On defense, he’s sensational. That’s where I love him the most. Gordon has the footwork, agility, lateral motion, length, athleticism, and intelligence to be a force. His best asset is diagnosing and disrupting the pick-and-roll. He has the ability to attack a ball-handler without fouling and also get back and recover into passing lanes. He’s pretty unreal as far as defensive talent goes. He also shows a deep understanding of help defense. You love that.

Even when isolated in one-on-one situations, Aaron Gordon can still force opponents into tough shots because of his length and timing. It also doesn’t hurt that he does an excellent job of maintaining verticality and meeting opposing players at the apex of their jump. It’s great to see a young guy such as Aaron Gordon look so at home on defense even when he’s put into some non-ideal situations. Dare I say, it’s beautiful.

Aaron Gordon always hustles, always competes, and always does the little things. He’s almost like a coach’s dream simply because you don’t have to call plays for him to be effective. He can get his own offense off of garbage plays, intelligent off-ball movement, and pressure defense that leads to fastbreak opportunities. He’s a total team guy, as well. Someone you want on your side. I think that’s what I love him the most about him as a prospect.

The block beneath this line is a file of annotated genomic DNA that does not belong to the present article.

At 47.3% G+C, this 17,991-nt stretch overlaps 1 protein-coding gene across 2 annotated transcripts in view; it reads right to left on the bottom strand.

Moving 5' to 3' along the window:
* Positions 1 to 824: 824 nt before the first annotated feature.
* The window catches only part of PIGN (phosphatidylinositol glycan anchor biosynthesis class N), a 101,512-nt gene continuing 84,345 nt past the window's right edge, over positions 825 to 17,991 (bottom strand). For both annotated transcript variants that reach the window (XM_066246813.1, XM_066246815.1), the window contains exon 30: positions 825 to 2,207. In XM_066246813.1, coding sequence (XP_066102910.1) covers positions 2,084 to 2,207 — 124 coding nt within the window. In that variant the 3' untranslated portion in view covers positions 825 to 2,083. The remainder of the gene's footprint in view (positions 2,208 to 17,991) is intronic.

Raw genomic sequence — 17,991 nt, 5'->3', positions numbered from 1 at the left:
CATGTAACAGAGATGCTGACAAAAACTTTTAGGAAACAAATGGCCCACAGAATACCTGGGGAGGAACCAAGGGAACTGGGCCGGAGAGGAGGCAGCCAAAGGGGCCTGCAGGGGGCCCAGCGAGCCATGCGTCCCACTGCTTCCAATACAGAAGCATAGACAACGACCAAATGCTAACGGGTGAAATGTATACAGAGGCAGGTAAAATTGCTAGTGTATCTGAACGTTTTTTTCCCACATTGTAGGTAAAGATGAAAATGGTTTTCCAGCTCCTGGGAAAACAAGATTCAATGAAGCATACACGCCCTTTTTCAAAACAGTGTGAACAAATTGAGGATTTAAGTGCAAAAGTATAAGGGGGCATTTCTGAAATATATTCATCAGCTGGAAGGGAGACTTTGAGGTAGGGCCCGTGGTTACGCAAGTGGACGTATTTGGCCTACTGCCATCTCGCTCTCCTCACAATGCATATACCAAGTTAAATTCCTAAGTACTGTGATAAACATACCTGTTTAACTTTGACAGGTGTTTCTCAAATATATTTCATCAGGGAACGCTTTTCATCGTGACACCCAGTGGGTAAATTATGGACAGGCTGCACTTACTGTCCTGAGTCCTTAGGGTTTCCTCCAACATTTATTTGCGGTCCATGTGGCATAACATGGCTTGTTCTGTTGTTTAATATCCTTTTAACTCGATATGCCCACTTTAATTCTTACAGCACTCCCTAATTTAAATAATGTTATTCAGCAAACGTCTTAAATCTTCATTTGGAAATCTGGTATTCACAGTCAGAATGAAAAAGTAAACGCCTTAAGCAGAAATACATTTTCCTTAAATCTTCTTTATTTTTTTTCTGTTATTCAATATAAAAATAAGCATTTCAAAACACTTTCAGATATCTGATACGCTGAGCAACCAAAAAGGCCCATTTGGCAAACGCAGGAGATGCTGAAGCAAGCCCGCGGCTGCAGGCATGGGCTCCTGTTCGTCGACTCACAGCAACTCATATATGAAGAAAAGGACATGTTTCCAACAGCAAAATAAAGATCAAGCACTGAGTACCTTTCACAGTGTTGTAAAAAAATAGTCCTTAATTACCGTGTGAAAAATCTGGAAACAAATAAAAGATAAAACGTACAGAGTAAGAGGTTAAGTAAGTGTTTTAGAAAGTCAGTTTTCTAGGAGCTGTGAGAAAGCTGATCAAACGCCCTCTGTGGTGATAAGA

The main thing with him is you’d love to see him improve his jumper, get more of a true post game, and get stronger. He’s not rail thin and he’s already pretty bulky with muscle but you’d love more core strength out of him so he can back guys down and also box out a little better. He’s a good rebounder but not great. He has trouble boxing out and there’s where added core strength would come in handy. Either way, he has the tools and work ethic to do it.

The upside with Aaron Gordon is that he’s going to turn 19 years old only about a month before the start of the new season. He’s actually the youngest prospect in this NBA draft class. Noah Vonleh, who I have fifth on my big board, is the second youngest prospect and Dante Exum, who I have second, is the third youngest. There’s a ton of growth left in him. And whatever team takes him will need to nurture that growth and let it flourish the right way. He might not be great right off the bat but down the line he could be something truly special. His upside is through the roof while his floor can be pretty low.

I’m a believer in Aaron Gordon. I believe in what he can do, what he can be, and what he can improve on. It’s very rare to find athletic freaks of nature at the power forward spot and it does worry me that a team will take him and try to fit him in at small forward. If they do that, they should be fired on the spot. He’s a special player who needs the right system. Orlando, Boston, and Philadelphia could be good for him. I just really hope he doesn’t end up in Sacramento or Cleveland.